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Study brings fomites’ role in COVID-19 transmission to light


Study brings fomites’ role in COVID-19 transmission to light

By Brooke Beery

Improve quality of care, achieve business goals and stay up to date on the latest COVID-19 advancements with Optometry Times® COVID coverage. Written by top doctors and experts in the optometric field, we offer trustworthy and knowledgeable insights into cutting-edge and timely eyecare topics. Check back daily and make us your ultimate guide to practice management in the time of COVID-19.

Bookmark our COVID-19 page to explore our latest COVID-19 coverage: httpshttps://optometrytimes.now.sh/clinical/covid19

As optometric offices reopen for in-person consultations, most ODs are zeroing in on measures to prevent respiratory transmission of SARS-CoV-2, the novel coronavirus that causes COVID-19. Experts are now stressing that practitioners should not ignore the role fomites can play in transmission.

Fomites are inanimate objects which can become contaminated with the COVID-19 virus and facilitate the transmission of it to another person.

A study that ran from March 9 to April 30 of this year looked at a coronavirus outbreak at a university hospital in Durban, South Africa. It was led by Richard J. Lessells, MB ChB, PhD, an infectious disease specialist at the KwaZulu-Natal Research Innovation and Sequencing Platform at Nelson R. Mandela School of Medicine in Durban.1

Lessells and his team found no indication that aerosol, or airborne, transmission contributed to the outbreak. It is thought that aerosol transmission might have been repressed by masks and social distancing efforts. The virus spread predominantly from hand-to-hand contact and from highly touched fomites, including medical equipment, such as thermometers, blood pressure cuffs and stethoscopes.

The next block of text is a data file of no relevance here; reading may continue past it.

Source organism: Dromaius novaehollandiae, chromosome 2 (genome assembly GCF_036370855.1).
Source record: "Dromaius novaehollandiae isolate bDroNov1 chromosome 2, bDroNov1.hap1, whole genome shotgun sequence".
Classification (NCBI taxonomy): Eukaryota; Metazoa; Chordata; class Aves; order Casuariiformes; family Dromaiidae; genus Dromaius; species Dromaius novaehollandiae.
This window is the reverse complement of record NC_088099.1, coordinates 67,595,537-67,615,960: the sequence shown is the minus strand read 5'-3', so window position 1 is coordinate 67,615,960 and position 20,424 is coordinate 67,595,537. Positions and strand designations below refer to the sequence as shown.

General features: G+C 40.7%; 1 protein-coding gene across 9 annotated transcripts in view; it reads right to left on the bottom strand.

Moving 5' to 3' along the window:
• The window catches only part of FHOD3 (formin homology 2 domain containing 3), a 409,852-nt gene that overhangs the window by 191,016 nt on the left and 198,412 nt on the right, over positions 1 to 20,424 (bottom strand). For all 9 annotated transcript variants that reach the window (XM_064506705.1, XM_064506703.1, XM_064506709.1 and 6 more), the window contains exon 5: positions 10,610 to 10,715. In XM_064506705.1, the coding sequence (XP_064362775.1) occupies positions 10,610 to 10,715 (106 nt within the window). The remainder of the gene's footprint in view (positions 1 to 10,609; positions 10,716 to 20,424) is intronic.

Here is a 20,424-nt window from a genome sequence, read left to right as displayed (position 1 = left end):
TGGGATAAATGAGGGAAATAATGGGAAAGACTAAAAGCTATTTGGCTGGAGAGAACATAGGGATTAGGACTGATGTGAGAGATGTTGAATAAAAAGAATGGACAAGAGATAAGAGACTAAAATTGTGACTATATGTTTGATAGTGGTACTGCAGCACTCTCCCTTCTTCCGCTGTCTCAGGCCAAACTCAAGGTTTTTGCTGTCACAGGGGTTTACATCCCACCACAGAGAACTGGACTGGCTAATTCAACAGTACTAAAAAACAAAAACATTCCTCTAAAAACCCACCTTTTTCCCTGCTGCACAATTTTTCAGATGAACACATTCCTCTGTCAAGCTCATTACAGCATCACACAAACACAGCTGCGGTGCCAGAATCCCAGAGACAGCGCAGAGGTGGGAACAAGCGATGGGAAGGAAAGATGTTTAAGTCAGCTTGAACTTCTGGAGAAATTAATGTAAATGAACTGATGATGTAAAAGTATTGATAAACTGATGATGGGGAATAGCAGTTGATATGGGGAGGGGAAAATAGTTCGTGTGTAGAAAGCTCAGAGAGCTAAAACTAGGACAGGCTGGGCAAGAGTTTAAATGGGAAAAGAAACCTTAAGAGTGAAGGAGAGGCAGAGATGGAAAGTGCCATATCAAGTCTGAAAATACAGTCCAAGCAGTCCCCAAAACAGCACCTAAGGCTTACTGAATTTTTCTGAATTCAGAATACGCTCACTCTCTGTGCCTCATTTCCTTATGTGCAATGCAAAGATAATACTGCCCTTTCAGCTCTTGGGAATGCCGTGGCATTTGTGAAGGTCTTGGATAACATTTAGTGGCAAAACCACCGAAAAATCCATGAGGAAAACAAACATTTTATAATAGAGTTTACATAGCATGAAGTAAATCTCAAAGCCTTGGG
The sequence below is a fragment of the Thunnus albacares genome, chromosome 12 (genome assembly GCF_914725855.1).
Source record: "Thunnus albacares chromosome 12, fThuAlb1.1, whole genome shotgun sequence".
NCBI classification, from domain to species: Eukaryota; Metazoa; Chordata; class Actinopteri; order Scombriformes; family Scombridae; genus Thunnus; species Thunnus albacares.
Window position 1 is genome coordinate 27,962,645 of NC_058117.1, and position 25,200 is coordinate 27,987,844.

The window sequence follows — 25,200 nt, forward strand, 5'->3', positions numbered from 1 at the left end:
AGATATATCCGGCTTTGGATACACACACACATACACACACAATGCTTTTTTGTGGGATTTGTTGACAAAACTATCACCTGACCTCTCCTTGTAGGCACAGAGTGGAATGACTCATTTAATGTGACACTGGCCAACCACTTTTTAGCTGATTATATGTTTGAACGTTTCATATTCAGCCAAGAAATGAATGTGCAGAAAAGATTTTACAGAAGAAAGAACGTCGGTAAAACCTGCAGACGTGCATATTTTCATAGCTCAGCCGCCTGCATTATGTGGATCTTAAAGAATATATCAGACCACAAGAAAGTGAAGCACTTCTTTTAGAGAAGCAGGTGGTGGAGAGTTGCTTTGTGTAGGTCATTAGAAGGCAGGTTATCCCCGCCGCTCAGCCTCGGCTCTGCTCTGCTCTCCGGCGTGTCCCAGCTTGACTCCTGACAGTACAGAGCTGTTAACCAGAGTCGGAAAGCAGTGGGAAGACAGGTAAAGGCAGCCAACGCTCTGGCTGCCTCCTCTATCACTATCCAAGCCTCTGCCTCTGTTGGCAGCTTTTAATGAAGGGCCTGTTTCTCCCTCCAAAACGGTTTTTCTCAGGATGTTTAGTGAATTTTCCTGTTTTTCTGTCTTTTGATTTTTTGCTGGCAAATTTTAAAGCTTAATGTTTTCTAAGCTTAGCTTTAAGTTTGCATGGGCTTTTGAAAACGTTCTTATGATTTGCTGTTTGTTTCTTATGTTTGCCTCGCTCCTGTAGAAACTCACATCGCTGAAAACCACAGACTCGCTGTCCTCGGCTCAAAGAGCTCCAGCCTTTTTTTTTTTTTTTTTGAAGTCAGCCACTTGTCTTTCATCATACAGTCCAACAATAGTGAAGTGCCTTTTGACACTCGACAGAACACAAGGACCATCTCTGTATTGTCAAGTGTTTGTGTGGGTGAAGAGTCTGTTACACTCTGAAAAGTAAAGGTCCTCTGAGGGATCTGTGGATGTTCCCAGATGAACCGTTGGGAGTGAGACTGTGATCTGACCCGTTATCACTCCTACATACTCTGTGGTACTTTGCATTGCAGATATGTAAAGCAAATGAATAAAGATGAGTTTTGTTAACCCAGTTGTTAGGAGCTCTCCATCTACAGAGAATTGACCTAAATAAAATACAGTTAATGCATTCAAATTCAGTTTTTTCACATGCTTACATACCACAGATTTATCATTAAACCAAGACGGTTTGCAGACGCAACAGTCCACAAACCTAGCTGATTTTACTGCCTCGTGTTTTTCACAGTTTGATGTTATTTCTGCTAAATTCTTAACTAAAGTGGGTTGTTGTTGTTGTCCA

The researchers noted that while SARS‐CoV‐2 can be highly stable on certain surfaces, particularly plastic and stainless steel, it responds well to standard disinfection techniques. This finding is supported by research published in the New England Journal of Medicine.2

According to the Centers for Disease Control and Prevention,3 evidence shows that SARS-CoV-2 can remain on some surfaces from a timeframe of a few hours to multiple days, depending on the type of surface material.

"This virus spreads very easily and quickly in a healthcare environment and will exploit any gap or weakness in your infection prevention and control,” Lessells says.

Another key takaway from the study is that there is a clear risk of transmission between healthcare workers where physical distancing is challenging.

“We have seen outbreaks that seem to be associated with transmission in common areas when masks are off, in tea rooms, changing rooms, and crowded transport to and from the hospital," Lessells says. "Unfortunately, we can't switch off at any stage. We have to remain vigilant at all times, and we must try to change our practices to reduce the risks in all these situations.”


1. R Lessells, Moosa Y, de Oliveira T. Report into a nosocomial outbreak of coronavirus disease 2019 (COVID-19) at Netcare St. Augustine’s Hospital. Available at: https://www.krisp.org.za/manuscripts/StAugustinesHospitalOutbreakInvestigation_FinalReport_15may2020_comp.pdf. Accessed 6/22/20.

2. van Doremalen N, Bushmaker T, Morris DH, Holbrook MG, Gamble A, Williamson BN, Tamin A, Harcourt JL, Thornburg NJ, Gerber SI, Lloyd-Smith JO, de Wit E, Munster VJ. Aerosol and Surface Stability of SARS-CoV-2 as Compared with SARS-CoV-1. N Engl J Med. 2020 Apr 6;382(16):1564-1567.

3. Centers for Disease Control and Prevention. Cleaning and disinfection for Households. Available at: www.cdc.gov/coronavirus/2019-ncov/prevent-getting-sick/cleaning-disinfection.html. Accessed 6/22/20.

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